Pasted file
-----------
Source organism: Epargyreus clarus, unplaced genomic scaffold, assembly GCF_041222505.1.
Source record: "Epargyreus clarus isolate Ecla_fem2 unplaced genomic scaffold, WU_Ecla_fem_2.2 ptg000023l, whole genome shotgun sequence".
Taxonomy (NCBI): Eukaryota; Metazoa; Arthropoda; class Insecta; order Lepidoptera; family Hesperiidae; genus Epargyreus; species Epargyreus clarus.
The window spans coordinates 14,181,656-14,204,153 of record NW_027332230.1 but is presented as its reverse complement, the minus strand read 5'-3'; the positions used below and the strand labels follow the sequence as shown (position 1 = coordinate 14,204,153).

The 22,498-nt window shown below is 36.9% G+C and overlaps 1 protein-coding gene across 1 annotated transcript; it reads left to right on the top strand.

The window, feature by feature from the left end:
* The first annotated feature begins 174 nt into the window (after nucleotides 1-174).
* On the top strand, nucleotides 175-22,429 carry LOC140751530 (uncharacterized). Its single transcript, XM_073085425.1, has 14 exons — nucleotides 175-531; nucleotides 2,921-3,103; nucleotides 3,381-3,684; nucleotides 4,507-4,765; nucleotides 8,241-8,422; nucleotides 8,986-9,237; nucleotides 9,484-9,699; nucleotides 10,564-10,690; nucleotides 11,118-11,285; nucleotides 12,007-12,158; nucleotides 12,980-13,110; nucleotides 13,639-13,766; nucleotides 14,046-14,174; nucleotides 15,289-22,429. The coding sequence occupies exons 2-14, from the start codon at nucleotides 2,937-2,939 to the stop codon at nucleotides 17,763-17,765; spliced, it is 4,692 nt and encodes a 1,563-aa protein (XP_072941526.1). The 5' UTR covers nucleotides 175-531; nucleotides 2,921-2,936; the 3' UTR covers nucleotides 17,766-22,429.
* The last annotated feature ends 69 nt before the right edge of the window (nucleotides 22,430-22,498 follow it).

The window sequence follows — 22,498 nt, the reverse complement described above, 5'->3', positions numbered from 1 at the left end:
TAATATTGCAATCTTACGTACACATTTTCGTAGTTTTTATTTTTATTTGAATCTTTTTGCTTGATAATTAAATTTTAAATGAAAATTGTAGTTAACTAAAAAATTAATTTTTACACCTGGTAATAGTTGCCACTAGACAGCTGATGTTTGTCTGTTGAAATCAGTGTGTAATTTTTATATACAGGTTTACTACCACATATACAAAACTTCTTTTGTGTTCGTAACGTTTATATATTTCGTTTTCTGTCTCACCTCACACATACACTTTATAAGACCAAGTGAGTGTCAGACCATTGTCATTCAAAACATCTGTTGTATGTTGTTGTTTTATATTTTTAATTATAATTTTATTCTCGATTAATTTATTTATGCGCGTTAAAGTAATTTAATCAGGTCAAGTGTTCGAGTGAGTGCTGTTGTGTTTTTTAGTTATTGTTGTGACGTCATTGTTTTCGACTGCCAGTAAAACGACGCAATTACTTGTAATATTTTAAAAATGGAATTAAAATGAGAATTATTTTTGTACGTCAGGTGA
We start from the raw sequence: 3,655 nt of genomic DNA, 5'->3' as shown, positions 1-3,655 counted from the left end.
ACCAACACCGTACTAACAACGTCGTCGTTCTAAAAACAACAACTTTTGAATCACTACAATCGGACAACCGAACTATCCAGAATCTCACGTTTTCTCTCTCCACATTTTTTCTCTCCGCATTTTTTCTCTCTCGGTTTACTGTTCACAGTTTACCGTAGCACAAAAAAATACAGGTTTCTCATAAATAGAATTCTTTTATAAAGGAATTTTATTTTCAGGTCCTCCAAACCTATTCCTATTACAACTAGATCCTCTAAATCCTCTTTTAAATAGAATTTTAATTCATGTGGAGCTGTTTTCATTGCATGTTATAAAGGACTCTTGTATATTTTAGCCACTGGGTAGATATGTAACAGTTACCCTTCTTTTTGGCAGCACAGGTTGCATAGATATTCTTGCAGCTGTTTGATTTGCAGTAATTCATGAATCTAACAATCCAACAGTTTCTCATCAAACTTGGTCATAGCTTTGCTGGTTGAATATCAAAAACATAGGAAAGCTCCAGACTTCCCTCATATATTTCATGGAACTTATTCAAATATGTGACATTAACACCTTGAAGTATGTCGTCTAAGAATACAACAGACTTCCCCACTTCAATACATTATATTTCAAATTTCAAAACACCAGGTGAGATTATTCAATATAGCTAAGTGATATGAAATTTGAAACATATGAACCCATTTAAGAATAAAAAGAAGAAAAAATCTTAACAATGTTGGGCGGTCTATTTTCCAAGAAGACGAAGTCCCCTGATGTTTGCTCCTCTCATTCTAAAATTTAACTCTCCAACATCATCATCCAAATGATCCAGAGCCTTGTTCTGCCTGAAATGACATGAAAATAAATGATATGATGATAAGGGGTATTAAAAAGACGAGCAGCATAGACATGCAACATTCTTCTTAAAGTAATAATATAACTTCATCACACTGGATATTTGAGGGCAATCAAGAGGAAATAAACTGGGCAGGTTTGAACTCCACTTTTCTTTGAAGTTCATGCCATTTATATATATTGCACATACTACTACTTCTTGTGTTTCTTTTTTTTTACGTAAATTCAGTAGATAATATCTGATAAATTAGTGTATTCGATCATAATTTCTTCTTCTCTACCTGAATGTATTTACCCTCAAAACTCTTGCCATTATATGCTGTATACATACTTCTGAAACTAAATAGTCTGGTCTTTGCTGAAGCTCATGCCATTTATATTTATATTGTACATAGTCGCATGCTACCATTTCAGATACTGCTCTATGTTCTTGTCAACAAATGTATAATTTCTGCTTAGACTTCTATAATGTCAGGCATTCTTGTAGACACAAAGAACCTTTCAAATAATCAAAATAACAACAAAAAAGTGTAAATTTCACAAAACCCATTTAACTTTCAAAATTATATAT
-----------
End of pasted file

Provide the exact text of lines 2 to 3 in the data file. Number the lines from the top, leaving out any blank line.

Source record: "Epargyreus clarus isolate Ecla_fem2 unplaced genomic scaffold, WU_Ecla_fem_2.2 ptg000023l, whole genome shotgun sequence".
Taxonomy (NCBI): Eukaryota; Metazoa; Arthropoda; class Insecta; order Lepidoptera; family Hesperiidae; genus Epargyreus; species Epargyreus clarus.